A friend of mine called me from New York. We talked for a while about his new job--I may be one of the few people who enjoys discussing with my friends the intricacies of their day to day work.
He asked me, so how are you?
I had to preface my response with a disclaimer,
"Nothing's wrong," I said. "But things are different." My friend probed to determine if I was unhappy."Nope," I said. "I'm just getting used to this change." I felt inarticulate, like when I had nightmares as a kid and my mom came into my room and asked me what I was afraid of, and I didn't know. One time I told her, "I'm feeling something skinny; a skinny string." I still get the sensation, but I don't know what it means.
By "change" I think I mean all that has shifted since becoming pregnant. For years I've been told about how the focus of energy shifts when you become a parent. I've held off on my decision to have children knowing this shift occurs.
But even knowing that I am supposed to slow the centrifugal force that has tied me to a grinding schedule for so long, I find that I still give myself a spin or two to stay in motion, even during times of physical exhaustion. I wonder if I do this out of habit; being in motion is all that I know. Or because the slowdown scares me; all this momentum, what would it take to start up again? What if I fall in love with slow? What if slow feels like a skinny string?
A trusted friend--a powerhouse, even to other powerhouses--tells me that her desire to work, to achieve, didn't change when she had her son, but her reason for working did.
"I did everything because of him," she said.
Some might bristle at that thought, especially since working women are encouraged to have their careers "for themselves". But some of us have been working "for ourselves" for a very, very long time, at the risk of having no perspective and losing the meaning behind what we do. For me, the thought of working for someone else is liberating; it opens possibilities. It bends the rules I set in my mind of the way work must be.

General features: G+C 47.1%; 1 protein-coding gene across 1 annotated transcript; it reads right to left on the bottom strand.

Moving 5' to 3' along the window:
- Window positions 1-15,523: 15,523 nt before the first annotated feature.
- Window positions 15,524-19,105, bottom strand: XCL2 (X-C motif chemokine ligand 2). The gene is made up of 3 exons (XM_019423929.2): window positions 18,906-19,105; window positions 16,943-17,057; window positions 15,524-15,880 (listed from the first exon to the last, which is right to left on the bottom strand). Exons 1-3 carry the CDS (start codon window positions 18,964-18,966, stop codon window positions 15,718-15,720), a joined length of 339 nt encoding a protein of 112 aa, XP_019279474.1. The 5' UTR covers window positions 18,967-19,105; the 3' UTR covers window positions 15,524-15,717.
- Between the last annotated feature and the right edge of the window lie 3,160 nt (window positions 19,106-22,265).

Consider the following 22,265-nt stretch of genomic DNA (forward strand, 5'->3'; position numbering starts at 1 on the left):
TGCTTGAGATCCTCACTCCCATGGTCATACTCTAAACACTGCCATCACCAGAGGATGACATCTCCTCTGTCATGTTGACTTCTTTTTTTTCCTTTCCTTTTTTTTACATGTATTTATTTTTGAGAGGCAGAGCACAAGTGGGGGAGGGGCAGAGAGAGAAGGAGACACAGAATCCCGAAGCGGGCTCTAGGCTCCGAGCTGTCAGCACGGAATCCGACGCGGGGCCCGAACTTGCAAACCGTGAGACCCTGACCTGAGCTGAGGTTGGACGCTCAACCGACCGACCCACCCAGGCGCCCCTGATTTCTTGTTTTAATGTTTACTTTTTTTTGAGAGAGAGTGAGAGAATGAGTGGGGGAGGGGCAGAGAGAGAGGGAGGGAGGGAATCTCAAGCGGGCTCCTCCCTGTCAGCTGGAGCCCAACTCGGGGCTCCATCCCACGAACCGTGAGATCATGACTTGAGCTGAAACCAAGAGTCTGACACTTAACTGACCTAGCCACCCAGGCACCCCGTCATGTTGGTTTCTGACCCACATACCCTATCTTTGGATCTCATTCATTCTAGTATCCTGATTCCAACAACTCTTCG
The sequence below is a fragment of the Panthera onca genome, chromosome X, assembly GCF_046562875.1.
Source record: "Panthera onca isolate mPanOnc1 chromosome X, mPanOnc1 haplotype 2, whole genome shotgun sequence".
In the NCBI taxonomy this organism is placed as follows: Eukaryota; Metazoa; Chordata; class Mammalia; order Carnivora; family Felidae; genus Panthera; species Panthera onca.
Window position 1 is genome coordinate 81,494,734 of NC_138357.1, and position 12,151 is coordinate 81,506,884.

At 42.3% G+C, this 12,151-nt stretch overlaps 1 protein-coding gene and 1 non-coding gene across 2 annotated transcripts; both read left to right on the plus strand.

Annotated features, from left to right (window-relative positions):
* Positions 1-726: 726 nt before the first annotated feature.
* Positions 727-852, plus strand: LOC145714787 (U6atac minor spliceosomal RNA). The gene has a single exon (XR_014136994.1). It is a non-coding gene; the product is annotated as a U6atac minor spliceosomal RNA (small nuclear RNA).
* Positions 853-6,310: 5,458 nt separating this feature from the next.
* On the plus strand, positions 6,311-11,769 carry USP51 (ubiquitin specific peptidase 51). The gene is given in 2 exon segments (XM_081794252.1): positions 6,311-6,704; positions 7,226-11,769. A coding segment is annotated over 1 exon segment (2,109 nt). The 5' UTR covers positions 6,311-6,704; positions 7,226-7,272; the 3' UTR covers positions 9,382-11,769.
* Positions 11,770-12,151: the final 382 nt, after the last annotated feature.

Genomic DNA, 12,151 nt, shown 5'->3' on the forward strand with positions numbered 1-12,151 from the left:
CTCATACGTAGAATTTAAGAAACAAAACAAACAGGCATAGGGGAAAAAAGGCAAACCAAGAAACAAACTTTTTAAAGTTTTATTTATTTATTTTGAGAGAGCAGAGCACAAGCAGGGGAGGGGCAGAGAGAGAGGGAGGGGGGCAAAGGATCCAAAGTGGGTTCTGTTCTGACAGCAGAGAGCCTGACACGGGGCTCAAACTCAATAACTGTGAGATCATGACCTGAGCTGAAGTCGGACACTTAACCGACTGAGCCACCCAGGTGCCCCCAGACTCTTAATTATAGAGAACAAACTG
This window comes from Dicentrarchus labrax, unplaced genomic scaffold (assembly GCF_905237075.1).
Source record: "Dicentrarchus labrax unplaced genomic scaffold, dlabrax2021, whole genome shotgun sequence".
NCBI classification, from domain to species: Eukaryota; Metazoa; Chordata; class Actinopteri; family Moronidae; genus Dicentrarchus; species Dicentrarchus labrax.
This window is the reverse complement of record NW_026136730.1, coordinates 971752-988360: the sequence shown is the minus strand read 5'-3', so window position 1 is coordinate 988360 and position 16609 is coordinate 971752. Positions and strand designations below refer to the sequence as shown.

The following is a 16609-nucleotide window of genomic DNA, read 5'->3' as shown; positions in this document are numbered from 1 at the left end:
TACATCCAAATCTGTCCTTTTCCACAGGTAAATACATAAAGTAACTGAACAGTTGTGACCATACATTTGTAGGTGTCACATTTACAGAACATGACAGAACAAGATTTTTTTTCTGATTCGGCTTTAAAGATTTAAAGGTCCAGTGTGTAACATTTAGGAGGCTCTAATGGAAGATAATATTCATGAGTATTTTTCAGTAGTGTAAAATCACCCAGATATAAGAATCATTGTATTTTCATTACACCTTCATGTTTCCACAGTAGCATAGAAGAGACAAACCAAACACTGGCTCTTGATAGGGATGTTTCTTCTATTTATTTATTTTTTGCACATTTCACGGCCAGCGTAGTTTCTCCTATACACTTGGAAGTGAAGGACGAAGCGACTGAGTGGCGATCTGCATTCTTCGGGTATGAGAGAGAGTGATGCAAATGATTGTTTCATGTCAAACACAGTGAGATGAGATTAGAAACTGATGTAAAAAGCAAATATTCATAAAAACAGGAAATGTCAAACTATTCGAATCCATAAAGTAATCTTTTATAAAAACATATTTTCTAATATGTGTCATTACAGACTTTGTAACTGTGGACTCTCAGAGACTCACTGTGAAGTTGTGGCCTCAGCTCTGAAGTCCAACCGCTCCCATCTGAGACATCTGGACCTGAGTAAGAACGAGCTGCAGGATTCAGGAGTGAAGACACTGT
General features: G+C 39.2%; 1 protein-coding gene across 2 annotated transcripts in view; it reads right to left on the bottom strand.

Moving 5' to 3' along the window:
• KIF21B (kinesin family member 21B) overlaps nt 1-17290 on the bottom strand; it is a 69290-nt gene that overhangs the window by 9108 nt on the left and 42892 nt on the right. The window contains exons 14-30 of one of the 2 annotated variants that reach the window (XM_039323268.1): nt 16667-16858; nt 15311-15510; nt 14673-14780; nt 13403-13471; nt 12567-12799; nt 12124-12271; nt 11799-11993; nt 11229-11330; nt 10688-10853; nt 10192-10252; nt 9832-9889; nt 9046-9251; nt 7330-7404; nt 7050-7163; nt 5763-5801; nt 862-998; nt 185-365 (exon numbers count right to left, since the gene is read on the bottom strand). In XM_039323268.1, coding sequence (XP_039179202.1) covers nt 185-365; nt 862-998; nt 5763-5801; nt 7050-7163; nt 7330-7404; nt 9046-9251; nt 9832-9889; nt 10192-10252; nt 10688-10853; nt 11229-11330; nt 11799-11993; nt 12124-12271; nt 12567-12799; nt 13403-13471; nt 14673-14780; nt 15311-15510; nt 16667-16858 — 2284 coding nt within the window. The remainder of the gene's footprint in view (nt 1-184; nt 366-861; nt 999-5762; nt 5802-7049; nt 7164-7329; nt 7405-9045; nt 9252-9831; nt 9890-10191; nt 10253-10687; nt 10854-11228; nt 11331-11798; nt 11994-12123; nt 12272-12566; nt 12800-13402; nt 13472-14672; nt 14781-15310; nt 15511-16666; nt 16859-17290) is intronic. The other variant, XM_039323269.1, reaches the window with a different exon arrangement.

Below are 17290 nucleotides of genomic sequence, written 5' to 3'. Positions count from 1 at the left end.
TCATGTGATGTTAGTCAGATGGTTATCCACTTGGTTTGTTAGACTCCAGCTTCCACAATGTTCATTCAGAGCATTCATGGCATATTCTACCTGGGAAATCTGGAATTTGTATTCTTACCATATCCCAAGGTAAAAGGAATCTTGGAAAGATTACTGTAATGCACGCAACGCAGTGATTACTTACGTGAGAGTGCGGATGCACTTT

Still, the rules run deep. My business partner said to me last week that if I may not want to bother commuting these last few weeks before the baby is born. Makes sense: an hour-long commute (on a good day) is hardly safe or desirable should I go into labor a few weeks early. After five years of working together (two of those virtually) she knows the work will get done anywhere. But I struggle to take her up on her suggestion. I've always valued physical, tangible presence. Presence is being in motion.
Another co-worker suggested that I use the couch she has in her cube--something she's integrated into her space for extreme back issues. I thanked her and wondered, when would I think to put my feet up? My first job out of college, when my boss traveled I'd sneak cat naps in her office. Why was it so much easier to acknowledge exhaustion when I was 21?
At the BlogHer conference I promised my colleagues and husband that I would put my feet up regularly. It took my husband physically guiding me back to my hotel room 14 hours after I started the day to do what I'd promised. As I sat there, propped by pillows, feet up against the wall, tired and restless, I lamented that it was still so early--I was leaving first thing in the morning and still hadn't seen or done everything I'd wanted to do.
I am hardly a sadomasochist or born with more energy than others. I just don't know otherwise. I suppose I will learn. And I will learn how to channel that energy where it needs to go. And rather than look upon these offers of support suspiciously, I will learn to put my feet up and note that there are moments that we work and moments that we work FOR.
And that skinny string that keeps us tethered to a life in which we've done very well won't break.